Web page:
Effects of roads on landscape structure within nested ecological units of the Northern Great Lakes Region, USA

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Road development is a primary mechanism of fragmentation in the northern Great Lakes Region, removing original land cover, creating edge habitat, altering landscape structure and function, and increasing access for humans. We examined road density, landscape structure, and edge habitat created by roads for eight land cover types at two ecological extents within a 78,752 km2 landscape. Road density ranged from 0.16 to 2.07 km/km2 within land type associations. Between 5 and 60% of a land cover type was affected by roads, depending on the assumed depth-of-edge influence (DEI). Roads increased number of patches and patch density, and decreased mean patch size and largest patch index. Changes in patch size coefficient of variation and measures of patch shape complexity depended on ecological level (i.e. scale) and land cover class. Limited additional change in landscape metrics occurred as road DEI was increased from 20 to 300 m. Land cover type occurred in buffers at the same percentages as in the landscape as a whole. At finer extents, areas with greatest road densities did not always parallel those with greatest changes in landscape structure. Interactions of scale and variation in the distribution of roads across the region emphasize the importance of examining landscape metrics and road impacts within specific cover types and at appropriate, or multiple, scales. Although this region is densely forested, the fragmentation effects of roads are pervasive, significantly altering landscape structure within multiple forest cover classes and at differing ecological extents. © 2001 Elsevier Science Ltd. All rights reserved.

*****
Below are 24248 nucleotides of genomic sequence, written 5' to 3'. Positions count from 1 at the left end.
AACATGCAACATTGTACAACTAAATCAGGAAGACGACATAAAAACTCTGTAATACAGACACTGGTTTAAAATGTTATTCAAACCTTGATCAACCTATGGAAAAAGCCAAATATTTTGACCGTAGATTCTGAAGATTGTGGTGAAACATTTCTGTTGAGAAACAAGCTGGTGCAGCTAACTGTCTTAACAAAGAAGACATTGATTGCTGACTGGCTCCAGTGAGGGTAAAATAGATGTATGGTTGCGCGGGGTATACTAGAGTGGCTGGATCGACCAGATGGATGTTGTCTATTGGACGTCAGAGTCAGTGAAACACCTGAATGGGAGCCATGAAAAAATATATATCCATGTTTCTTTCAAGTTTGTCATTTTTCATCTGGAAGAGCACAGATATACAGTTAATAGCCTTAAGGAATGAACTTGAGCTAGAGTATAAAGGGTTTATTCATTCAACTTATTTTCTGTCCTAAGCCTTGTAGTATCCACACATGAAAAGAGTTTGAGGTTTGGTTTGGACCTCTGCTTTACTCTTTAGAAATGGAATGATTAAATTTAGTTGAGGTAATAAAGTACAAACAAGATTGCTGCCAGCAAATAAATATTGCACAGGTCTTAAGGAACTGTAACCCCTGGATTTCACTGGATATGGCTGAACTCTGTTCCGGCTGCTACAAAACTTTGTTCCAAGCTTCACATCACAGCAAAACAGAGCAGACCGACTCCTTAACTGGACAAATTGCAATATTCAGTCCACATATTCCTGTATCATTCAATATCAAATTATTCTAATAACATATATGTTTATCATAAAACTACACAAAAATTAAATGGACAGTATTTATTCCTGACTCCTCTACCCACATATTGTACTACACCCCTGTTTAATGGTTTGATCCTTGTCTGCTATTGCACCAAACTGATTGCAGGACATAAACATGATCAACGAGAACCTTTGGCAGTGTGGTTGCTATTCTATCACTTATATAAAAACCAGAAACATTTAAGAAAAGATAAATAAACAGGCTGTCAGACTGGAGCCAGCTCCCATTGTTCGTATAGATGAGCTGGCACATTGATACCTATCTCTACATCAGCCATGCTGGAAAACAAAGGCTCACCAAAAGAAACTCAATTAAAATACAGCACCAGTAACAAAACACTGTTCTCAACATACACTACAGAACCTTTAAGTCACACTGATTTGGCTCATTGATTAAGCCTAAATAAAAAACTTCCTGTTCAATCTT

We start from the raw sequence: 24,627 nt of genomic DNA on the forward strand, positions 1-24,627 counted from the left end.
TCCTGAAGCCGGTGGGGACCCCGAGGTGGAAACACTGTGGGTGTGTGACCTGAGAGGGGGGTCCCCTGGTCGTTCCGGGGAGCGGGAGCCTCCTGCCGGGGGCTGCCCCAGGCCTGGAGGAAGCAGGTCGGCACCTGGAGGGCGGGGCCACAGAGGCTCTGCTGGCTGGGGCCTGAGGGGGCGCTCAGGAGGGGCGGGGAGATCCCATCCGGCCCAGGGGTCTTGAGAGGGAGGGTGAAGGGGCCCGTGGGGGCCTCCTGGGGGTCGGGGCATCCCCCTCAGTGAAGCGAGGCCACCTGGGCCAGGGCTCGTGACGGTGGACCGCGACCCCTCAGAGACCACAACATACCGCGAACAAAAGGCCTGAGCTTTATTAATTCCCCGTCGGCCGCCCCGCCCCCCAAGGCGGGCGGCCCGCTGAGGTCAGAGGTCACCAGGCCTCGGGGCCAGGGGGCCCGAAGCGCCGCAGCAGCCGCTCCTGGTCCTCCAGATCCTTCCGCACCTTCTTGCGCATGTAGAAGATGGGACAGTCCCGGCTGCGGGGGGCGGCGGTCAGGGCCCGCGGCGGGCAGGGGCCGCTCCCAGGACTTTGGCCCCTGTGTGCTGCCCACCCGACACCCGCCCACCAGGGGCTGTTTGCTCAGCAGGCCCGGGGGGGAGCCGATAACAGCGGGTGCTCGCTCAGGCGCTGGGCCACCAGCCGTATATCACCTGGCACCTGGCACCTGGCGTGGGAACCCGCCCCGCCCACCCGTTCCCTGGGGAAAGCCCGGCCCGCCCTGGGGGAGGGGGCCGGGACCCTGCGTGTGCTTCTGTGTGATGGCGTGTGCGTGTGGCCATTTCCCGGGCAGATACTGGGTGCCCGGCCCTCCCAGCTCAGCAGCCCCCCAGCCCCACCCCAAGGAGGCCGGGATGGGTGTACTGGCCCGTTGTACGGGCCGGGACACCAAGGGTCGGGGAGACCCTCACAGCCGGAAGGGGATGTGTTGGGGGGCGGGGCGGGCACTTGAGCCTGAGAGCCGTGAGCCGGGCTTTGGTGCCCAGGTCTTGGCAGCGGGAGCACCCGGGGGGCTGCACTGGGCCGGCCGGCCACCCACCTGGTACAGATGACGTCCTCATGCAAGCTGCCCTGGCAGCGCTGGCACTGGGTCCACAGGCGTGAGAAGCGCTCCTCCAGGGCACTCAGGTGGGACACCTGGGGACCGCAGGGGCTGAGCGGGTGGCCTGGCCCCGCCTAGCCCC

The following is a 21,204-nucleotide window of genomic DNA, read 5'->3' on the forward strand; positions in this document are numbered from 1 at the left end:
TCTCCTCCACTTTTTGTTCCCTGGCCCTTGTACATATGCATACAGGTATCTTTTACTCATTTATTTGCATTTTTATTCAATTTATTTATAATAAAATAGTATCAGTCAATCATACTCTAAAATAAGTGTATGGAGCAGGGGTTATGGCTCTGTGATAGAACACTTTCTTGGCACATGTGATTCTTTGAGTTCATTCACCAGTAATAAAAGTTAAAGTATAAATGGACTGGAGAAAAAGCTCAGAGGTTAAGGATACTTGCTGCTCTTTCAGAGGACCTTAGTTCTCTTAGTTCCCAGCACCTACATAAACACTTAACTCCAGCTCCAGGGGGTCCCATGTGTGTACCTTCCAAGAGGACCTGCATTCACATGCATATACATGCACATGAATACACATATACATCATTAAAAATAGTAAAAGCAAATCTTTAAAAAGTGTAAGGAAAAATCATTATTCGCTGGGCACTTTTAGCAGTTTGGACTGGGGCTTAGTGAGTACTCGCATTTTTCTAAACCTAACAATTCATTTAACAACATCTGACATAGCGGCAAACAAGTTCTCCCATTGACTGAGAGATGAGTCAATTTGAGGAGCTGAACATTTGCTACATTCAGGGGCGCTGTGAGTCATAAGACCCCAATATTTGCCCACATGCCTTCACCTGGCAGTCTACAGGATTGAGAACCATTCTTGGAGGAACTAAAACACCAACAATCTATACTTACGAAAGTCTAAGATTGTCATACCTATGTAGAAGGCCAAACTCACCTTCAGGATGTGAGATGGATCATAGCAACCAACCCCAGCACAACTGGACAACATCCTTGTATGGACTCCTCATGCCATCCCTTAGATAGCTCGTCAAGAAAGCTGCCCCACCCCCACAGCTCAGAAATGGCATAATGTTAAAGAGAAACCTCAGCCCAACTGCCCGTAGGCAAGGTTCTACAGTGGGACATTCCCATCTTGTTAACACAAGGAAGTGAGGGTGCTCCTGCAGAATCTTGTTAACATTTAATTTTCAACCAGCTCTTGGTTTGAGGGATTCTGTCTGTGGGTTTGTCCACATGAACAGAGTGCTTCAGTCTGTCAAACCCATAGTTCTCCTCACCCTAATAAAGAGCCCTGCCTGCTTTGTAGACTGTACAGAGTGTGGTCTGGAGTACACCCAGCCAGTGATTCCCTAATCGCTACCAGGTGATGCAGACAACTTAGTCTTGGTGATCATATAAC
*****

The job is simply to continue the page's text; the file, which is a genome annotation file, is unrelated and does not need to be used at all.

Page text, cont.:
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Biological Conservation